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1. Alessandro Moreschi singing the beginning of Gounod's Ave Maria (Meditation on J.S. Bach's Prelude in C), with unidentified pianist. Recorded by the Gramophone and Typewriter Company at the Vatican Palace, April 11, 1904. Matrix no. 2187h, catalogue no. 54777. Remastered on Alessandro Moreschi: The Complete Recordings (Wadhurst, E. Sussex, England: Opal Records, 1984).
2. Nellie Melba singing the beginning of Gounod's Ave Maria, with Landon Ronald, piano, and Jan Kubelik, violin. Recorded the Gramophone and Typewriter Company in London, October 20, 1904. Matrix number 401c, catalogue no. 03033. Remastered on Nellie Melba (1861-1931): The Complete Gramophone Company Recordings, Vol. 1 (Naxos Historical, 2002).
3. Adelina Patti singing the beginning of Gounod's Ave Maria, with Landon Ronald, piano, and Marianne Eisler, violin. Recorded by the Gramophone and Typewriter Company, Craig-y-Nos Castle, Wales, December 1905; first published on International Record Collectors' Club (IRCC). Matrix number 547f. Remastered on The Complete Adelina Patti and Victor Maurel, 2 CDs (Marston 52011-2), CD 1. Patti performs the piece in F major instead of the composer's key of G.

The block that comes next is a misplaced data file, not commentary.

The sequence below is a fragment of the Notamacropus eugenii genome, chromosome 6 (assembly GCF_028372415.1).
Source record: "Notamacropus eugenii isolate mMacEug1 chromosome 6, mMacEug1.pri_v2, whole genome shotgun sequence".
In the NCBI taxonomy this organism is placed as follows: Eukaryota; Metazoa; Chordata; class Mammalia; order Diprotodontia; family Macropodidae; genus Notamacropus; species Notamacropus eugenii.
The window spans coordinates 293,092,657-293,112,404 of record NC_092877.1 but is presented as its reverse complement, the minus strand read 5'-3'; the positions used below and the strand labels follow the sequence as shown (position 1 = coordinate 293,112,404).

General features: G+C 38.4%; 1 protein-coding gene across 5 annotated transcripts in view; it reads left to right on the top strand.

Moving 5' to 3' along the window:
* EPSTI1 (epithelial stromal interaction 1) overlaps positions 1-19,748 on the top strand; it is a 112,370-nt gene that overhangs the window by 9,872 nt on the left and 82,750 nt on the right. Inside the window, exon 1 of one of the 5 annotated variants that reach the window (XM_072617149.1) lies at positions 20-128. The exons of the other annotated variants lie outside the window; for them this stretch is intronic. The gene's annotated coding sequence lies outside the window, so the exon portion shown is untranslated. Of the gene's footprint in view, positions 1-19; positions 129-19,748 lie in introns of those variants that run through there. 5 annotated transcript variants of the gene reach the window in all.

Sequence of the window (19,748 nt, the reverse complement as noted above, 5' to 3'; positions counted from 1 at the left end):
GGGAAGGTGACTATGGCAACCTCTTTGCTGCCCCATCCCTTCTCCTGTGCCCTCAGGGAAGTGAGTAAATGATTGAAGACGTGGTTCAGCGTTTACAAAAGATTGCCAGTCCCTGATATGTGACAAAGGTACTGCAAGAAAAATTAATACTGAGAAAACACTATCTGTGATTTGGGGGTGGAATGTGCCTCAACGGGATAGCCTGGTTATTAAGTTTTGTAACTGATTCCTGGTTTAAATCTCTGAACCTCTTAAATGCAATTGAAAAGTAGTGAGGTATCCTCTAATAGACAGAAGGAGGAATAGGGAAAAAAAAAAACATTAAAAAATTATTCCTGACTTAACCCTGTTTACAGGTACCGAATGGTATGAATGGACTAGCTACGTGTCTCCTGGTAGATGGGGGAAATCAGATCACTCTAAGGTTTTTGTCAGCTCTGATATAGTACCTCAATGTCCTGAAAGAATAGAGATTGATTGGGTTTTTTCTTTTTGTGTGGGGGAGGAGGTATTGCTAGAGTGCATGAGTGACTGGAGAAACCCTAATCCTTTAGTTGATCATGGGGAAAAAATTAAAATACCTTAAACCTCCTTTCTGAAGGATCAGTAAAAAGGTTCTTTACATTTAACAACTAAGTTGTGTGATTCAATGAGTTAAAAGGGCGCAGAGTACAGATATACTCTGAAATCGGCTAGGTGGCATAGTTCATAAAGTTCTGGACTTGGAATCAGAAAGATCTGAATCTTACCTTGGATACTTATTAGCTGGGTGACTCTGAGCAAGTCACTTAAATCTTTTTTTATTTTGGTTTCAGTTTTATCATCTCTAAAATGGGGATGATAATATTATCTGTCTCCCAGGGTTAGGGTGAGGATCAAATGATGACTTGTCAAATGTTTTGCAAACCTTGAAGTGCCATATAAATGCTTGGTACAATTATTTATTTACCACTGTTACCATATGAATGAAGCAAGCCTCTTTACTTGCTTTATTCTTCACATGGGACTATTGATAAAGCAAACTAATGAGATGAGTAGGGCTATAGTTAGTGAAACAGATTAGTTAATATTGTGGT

4. Emma Eames singing the beginning of Gounod's Ave Maria, with violoncello obbligato by Josef Hollman. Originally recorded by Victor Records, February 1, 1906. Matrix number c 3076-1, catalogue no. 85098. Remastered on Emma Eames, The Complete Victor Recordings, 1905-11, 2 CDs (Romophone 1993), CD 1.
5. Eugenia Burzio singing the beginning of Gounod's Ave Maria, violin and piano accompanists unknown. Recorded for Columbia in Milan between 1912 and 1916. Matrix number 11052, catalogue no. D8076. Remastered on Eugenia Burzio, Verismo Soprano: Complete Recorded Operatic Repertoire, produced by Scott Kessler and Ward (Marston, 1999).
6. Vocal folds in slow motion, from UCDavis Health System, The Voice and Swallowing Center.
7. View of laryngeal cartilages from Acland's DVD Atlas of Human Anatomy by Robert D. Acland, 6 vols. (Philadelphia: Lippincott Williams Wilkins, 2004), vol. 4, "The Head and Neck, Part 1."
8. Strobe made by ENTs Dr. Daniel Martin and Dr. Jacquelynne Corey at the University of Chicago Medical Center, with tenor Harold Olivey singing in falsetto. Note that the vocal folds do not make full body contact.
9. Birgit Nilsson and Jussi Boerling, excerpt from "In questa reggia" from Puccini, Turandot, recorded July 3-11, 1959 at the Rome Opera House, Rome Opera Orchestra and Chorus, Erich Leinsdorf, conductor. Remastered on RCA Victor Red Seal, distributed by BMG (2000).
10. Eugène De Creus, example of a messa di voce: excerpt from the final cadenza of "Loin de son amie" from Halévy, La juive, recorded September 26, 1913 by the French branch of The Gramophone Company Ltd. (previously The Gramophone and Typewriter Company, later His Master's Voice). Matrix number 2756ah, original issue number 4-32348. Studio orchestra and un-named conductor. Reissued on The Golden Age of Opera in France, Symposium Records, catalogue no. 1331 (East Barnet, Hertfordshire, England, 2005).